• Bumetanide: initial 0.5 to 1 mg once or twice daily; max total daily dose 10 mg.2,11
  • Torsemide: initial 10 to 20 mg once daily; max total daily dose 200 mg.2,11

 

What are some considerations when switching loop diuretics?

General considerations

Furosemide is the most commonly used loop diuretic.2 A switch to bumetanide or torsemide could be considered for patients:

  • who require hospitalization for acute heart failure despite furosemide use.8
  • who are not achieving good symptomatic control despite optimization of guideline-directed medical therapy and furosemide.7
  • who may have impaired furosemide absorption due to splanchnic congestion.8

Consider switching to torsemide rather than bumetanide; torsemide has a longer duration of action and more evidence in heart failure.2,6,7

Dosing considerations:

  • Bumetanide 0.5 to 1 mg orally = furosemide 40 mg orally5
  • Torsemide 10 to 20 mg orally = furosemide 40 mg orally5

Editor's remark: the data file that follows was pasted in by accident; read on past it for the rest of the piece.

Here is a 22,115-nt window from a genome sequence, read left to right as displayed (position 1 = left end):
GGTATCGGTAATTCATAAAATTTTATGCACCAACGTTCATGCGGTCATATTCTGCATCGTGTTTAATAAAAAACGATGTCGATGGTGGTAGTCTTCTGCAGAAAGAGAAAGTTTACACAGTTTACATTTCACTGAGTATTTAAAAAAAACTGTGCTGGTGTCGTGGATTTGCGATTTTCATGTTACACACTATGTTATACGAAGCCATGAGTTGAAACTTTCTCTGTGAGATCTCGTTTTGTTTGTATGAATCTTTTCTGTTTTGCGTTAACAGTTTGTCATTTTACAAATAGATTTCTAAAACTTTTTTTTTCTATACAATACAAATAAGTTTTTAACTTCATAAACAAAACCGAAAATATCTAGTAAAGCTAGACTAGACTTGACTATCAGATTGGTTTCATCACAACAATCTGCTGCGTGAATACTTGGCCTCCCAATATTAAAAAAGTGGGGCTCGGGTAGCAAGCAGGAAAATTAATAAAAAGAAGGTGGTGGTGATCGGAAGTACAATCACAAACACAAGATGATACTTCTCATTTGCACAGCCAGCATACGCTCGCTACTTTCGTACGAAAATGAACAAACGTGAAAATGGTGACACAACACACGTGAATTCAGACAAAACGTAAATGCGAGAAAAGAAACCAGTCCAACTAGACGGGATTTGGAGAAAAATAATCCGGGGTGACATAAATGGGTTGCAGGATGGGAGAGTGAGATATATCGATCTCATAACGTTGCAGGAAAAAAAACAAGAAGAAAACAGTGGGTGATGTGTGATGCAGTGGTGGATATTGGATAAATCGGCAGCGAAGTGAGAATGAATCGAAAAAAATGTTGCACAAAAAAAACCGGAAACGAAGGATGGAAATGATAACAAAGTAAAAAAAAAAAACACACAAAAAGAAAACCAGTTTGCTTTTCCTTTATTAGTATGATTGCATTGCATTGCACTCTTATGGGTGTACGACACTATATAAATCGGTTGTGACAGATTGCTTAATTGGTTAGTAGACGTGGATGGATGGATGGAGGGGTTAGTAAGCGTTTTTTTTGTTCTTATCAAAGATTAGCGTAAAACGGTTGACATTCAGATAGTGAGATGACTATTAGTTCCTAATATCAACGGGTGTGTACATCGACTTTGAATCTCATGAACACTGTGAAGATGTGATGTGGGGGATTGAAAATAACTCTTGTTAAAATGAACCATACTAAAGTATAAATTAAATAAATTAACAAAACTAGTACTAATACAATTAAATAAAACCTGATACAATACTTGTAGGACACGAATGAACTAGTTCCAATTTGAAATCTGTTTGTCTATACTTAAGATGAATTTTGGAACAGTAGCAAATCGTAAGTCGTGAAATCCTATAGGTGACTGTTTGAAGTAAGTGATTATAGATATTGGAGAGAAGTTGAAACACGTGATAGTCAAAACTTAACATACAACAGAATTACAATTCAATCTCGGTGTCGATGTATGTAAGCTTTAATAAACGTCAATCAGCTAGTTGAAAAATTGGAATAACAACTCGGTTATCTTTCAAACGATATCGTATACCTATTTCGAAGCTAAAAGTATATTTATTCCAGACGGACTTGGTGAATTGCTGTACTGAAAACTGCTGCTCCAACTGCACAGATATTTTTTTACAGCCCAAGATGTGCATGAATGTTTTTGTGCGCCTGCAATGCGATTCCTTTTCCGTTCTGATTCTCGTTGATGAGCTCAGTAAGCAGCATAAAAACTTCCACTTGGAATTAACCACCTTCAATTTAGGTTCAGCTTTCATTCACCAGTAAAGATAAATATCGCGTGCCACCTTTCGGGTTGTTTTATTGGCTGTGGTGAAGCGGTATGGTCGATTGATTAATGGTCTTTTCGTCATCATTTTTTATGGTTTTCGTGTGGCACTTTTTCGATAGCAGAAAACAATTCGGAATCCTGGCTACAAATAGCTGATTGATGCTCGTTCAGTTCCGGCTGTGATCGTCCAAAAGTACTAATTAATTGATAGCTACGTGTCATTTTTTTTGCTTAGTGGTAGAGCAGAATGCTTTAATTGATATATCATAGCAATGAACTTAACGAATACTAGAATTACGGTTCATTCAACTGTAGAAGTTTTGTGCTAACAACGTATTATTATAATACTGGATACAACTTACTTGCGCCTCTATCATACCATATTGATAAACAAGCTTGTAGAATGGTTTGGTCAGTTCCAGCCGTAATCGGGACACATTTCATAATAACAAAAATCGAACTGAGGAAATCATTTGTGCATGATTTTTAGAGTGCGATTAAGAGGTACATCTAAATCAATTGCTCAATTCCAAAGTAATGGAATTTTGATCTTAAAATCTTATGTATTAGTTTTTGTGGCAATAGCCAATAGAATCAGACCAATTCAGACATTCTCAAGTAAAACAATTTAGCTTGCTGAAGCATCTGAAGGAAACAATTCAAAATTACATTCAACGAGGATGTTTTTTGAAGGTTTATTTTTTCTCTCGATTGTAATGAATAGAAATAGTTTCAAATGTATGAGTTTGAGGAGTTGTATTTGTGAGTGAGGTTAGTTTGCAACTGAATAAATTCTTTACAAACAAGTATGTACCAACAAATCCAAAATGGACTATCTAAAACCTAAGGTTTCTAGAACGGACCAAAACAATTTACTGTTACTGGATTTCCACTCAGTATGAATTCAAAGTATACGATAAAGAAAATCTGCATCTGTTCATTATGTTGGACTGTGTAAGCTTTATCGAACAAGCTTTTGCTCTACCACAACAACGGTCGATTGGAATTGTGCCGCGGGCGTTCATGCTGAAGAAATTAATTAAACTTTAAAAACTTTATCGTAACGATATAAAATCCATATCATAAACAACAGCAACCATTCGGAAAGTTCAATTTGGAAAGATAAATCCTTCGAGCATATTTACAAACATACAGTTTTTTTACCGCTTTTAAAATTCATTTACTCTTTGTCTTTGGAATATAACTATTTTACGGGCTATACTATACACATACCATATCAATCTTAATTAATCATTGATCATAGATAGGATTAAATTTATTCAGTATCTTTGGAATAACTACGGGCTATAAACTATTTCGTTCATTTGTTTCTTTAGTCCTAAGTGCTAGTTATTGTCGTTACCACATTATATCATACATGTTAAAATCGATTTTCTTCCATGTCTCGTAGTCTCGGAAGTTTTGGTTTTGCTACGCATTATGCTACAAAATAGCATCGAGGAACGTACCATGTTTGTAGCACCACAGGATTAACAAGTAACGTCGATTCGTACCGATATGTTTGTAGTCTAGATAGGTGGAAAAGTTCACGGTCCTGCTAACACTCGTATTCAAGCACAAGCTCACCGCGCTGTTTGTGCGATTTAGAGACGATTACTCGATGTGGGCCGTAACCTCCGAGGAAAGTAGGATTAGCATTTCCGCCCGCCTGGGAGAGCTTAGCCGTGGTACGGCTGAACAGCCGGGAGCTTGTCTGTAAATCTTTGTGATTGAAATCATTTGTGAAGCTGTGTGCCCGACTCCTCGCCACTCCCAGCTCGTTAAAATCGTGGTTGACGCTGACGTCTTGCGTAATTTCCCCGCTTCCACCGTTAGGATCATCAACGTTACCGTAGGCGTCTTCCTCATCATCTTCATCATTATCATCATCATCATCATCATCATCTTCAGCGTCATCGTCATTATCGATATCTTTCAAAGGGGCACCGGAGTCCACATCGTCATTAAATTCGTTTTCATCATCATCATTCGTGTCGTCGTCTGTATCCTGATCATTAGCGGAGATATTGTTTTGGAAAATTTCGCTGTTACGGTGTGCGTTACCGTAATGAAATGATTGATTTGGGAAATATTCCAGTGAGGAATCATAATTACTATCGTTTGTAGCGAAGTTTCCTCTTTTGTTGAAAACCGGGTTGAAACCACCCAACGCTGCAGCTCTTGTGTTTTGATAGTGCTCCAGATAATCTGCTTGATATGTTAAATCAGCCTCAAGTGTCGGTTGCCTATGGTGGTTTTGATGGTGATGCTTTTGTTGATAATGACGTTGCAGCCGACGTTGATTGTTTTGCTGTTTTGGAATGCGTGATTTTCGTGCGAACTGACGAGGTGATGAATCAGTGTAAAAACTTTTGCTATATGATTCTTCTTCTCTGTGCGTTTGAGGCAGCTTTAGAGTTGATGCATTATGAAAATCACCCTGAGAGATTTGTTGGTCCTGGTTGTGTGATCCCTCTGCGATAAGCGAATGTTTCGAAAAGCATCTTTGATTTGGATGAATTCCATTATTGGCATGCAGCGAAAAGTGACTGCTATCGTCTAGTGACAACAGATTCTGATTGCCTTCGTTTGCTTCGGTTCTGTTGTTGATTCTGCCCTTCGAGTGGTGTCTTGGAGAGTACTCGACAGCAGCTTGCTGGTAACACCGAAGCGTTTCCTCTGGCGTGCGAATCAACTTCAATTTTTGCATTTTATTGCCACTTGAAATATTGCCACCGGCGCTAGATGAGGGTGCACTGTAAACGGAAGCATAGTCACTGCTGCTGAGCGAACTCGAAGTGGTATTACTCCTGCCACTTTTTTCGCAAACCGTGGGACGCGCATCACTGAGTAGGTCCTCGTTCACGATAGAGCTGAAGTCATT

• Oral furosemide bioavailability is only about 50%.4
  • Ethacrynic acid 50 mg orally ~ furosemide 40 mg orally14

 

Can other diuretics be combined with loops to improve response?

Switching from furosemide to bumetanide or torsemide may be preferable to adding a thiazide to improve response, as combining diuretics increases the risk of electrolyte disturbances.2,8

Consider adding spironolactone or eplerenone before trying a thiazide; spironolactone and eplerenone provide some diuresis, offset potassium loss, and improve outcomes, particularly in heart failure with reduced ejection fraction.2,11

If a thiazide is added, it is not necessary to time the thiazide so that it is given prior to the loop.12 (For example, there is no proof that giving the thiazide 30 minutes before the loop provides better diuresis.)

Contrary to popular belief, thiazides can be effective if CrCl is <30 mL/min.8 Metolazone may be most effective.13

 

a. U.S. cost is wholesale average cost. U.S. medication pricing by Elsevier, accessed January 2020. Canadian cost is wholesale.

Levels of Evidence

In accordance with our goal of providing Evidence-Based information, we are citing the LEVEL OF EVIDENCE for the clinical recommendations we publish.